You may not realise it, but according to the US Environmental Protection Agency, the air you breathe inside your home can sometimes be more polluted than the air outside. A 2012 study by the World Health Organisation suggests that complications from breathing dirty indoor air are responsible for 4.3 million premature deaths each year.
What’s causing all the indoor pollution? Take a look at some of the most common culprits, and what you can do to overcome them.
Mould is a type of fungi that can grow in your home where damp or rot is present. Mould releases spores in the air that can trigger allergic reactions in some people. Some mould is harmless, but other types can lead to health issues.
The best way to combat mould is to ensure your home is warm, dry, and free from rot in wood or food. Clean up spills as soon as they happen, manage humidity and vent appliances that create moisture.
The health effects of inhaling just a little cigarette smoke are significant. Even if you’re not a smoke, if you share your home with someone who is, you could be increasing your risk of developing lung cancer, heart disease, nasal sinus cancer, and strokes, among other concerns. Secondhand smoke is especially risky for children and pregnant women.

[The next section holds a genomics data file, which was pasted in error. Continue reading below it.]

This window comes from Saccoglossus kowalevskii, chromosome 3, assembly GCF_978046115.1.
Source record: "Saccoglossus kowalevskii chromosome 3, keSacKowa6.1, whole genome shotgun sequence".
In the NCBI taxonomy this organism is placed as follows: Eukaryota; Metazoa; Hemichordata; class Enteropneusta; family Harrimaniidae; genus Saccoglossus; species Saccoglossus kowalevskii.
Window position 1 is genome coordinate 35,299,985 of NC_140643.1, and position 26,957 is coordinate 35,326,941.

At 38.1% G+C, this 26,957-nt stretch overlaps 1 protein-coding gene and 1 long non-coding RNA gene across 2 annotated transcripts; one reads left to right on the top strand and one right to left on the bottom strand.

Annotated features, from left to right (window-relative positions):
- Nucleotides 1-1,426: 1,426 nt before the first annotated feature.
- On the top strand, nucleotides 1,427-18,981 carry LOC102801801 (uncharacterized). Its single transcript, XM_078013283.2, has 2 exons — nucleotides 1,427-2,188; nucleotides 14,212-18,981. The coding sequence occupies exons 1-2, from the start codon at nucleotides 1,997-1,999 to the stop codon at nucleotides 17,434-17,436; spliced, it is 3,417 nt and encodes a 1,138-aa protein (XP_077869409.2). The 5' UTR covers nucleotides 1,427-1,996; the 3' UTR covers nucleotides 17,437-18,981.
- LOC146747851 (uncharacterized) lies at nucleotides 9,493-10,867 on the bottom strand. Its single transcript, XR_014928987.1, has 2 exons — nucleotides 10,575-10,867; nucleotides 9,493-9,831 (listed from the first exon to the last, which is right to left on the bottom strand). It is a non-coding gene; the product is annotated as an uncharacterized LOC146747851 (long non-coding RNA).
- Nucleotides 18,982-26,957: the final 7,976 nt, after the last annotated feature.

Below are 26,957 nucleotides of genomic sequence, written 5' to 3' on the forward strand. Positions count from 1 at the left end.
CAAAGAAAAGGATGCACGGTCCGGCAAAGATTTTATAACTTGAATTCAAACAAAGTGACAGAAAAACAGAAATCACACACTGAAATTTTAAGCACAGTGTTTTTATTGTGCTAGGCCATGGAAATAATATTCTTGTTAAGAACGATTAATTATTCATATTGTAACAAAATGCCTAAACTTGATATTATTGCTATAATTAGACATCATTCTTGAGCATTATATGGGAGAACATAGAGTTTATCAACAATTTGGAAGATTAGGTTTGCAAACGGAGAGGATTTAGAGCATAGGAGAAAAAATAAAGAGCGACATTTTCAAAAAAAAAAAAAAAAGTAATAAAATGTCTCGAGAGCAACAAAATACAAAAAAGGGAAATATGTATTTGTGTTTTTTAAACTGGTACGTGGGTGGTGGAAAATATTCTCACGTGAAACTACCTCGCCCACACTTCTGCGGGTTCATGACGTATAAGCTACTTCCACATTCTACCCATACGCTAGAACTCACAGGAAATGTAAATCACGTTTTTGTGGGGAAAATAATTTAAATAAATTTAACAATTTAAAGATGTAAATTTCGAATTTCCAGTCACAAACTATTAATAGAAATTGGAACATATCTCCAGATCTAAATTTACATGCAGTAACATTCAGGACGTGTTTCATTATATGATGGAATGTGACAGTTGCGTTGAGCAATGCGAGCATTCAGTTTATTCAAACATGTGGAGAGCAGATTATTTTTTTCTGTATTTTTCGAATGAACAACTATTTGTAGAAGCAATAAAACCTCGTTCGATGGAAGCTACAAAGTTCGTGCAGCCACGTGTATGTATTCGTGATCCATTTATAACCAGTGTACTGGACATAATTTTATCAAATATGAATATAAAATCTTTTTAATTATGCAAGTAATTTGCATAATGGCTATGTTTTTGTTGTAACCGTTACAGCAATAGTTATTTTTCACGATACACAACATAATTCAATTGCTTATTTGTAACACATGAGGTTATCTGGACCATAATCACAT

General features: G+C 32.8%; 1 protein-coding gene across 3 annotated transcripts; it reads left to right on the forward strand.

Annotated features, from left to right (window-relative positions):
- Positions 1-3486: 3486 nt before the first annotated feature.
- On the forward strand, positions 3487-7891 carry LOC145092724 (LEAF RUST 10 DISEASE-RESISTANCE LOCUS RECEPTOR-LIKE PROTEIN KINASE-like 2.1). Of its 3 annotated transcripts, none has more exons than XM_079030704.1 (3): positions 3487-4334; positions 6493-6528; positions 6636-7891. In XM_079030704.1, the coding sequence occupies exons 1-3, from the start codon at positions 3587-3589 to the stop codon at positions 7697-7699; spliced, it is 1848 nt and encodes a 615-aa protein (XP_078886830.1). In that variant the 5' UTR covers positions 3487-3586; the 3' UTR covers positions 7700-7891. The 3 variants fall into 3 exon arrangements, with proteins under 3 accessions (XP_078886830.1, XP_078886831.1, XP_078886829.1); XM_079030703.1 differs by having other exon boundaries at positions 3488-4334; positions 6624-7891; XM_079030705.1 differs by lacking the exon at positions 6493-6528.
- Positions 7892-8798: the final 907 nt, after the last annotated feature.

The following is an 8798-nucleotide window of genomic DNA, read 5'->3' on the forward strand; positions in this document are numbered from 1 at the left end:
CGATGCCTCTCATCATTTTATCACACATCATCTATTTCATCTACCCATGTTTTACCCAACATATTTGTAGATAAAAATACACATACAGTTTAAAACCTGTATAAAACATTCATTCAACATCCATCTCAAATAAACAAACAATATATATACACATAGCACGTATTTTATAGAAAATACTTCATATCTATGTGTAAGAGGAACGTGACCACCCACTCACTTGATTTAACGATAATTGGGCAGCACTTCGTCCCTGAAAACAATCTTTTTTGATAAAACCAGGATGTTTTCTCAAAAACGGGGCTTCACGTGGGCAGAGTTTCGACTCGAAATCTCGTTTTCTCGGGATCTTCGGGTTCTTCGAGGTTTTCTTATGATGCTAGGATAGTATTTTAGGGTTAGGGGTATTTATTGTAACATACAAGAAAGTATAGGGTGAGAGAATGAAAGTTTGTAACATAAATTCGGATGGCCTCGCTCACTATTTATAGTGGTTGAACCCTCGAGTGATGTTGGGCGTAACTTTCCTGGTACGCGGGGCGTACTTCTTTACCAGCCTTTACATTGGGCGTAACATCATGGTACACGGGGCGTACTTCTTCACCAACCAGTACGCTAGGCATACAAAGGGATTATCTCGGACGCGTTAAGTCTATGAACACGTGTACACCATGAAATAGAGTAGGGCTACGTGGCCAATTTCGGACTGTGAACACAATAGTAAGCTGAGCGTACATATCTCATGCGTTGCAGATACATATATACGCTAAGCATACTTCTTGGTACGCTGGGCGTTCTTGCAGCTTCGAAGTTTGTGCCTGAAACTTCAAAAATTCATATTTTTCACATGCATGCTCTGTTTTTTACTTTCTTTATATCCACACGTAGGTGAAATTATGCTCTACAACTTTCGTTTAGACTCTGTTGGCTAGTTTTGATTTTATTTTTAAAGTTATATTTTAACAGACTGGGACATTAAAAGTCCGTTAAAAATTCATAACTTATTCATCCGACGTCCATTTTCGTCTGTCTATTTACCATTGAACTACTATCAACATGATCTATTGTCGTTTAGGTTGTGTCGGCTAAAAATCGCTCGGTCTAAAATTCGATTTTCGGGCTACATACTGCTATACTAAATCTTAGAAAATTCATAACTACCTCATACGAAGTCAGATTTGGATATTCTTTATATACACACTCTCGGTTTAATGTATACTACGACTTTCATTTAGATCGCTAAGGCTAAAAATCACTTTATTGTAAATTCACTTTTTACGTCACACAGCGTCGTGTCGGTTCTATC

To reduce your exposure, encourage guests and smoking housemates to leave the house when they light up. However, since the toxic chemicals in cigarettes cling to their clothing and can be transferred to soft furnishings, walls, and furniture.
Stoves, heaters, fireplaces and chimneys
According to the American Lung Association, any item in your home that relies on the burning of fuel to produce heat could also be contributing fine particle pollution, carbon monoxide, volatile organic compounds, black carbon and air toxins such as benzene into your home. Long term, this can have serious health effects.
To prevent air pollution from these items, use exhaust fans over your stove, and keep your heaters, fireplaces and chimneys regularly serviced, cleaned, and checked for damage. Don’t use these if they are damaged. Make sure your rooms are well-vented.
Paints and cleaning products are some of the biggest air polluters inside the home. Watch out for ingredients like benzene, perchloroethylene, methylene chloride and ammonia bleach.
If you’re painting in your home, isolate the rooms of the house to reduce harm from breathing in the fumes. Wear proper protective gear, and dispose of the paint cans in the proper manner.
As a consumer, you have the power to choose products made from certified natural ingredients, like those from Living Green.
How clean is the air in your home? You can make positive changes today to enable you to breathe easier in the future.